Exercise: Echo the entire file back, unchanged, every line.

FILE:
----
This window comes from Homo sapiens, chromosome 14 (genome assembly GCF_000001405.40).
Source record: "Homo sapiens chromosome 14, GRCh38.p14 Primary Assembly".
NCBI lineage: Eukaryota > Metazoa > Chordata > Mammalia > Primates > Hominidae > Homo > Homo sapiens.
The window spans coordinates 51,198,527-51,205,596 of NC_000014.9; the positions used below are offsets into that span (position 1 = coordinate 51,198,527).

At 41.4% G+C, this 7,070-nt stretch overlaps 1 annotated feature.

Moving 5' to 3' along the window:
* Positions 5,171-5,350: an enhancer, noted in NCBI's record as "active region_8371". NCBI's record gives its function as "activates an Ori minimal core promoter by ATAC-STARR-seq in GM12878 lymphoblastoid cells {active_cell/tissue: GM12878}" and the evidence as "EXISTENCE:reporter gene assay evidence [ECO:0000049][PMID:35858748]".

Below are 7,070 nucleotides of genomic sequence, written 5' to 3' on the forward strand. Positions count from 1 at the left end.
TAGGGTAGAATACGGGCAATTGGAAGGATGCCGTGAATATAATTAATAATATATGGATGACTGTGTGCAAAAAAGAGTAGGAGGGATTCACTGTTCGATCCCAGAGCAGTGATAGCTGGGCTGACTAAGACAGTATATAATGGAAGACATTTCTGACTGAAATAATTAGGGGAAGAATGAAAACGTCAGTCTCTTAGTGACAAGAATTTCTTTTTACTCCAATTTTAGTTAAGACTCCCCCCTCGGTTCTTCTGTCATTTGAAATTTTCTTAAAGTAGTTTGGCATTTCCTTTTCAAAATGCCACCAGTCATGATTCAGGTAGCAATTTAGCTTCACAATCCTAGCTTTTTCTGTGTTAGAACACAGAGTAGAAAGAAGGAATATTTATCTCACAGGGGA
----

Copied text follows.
This window comes from Homo sapiens, chromosome 14 (genome assembly GCF_000001405.40).
Source record: "Homo sapiens chromosome 14, GRCh38.p14 Primary Assembly".
NCBI lineage: Eukaryota > Metazoa > Chordata > Mammalia > Primates > Hominidae > Homo > Homo sapiens.
The window spans coordinates 51,198,527-51,205,596 of NC_000014.9; the positions used below are offsets into that span (position 1 = coordinate 51,198,527).

At 41.4% G+C, this 7,070-nt stretch overlaps 1 annotated feature.

Moving 5' to 3' along the window:
* Positions 5,171-5,350: an enhancer, noted in NCBI's record as "active region_8371". NCBI's record gives its function as "activates an Ori minimal core promoter by ATAC-STARR-seq in GM12878 lymphoblastoid cells {active_cell/tissue: GM12878}" and the evidence as "EXISTENCE:reporter gene assay evidence [ECO:0000049][PMID:35858748]".

Below are 7,070 nucleotides of genomic sequence, written 5' to 3' on the forward strand. Positions count from 1 at the left end.
TAGGGTAGAATACGGGCAATTGGAAGGATGCCGTGAATATAATTAATAATATATGGATGACTGTGTGCAAAAAAGAGTAGGAGGGATTCACTGTTCGATCCCAGAGCAGTGATAGCTGGGCTGACTAAGACAGTATATAATGGAAGACATTTCTGACTGAAATAATTAGGGGAAGAATGAAAACGTCAGTCTCTTAGTGACAAGAATTTCTTTTTACTCCAATTTTAGTTAAGACTCCCCCCTCGGTTCTTCTGTCATTTGAAATTTTCTTAAAGTAGTTTGGCATTTCCTTTTCAAAATGCCACCAGTCATGATTCAGGTAGCAATTTAGCTTCACAATCCTAGCTTTTTCTGTGTTAGAACACAGAGTAGAAAGAAGGAATATTTATCTCACAGGGGA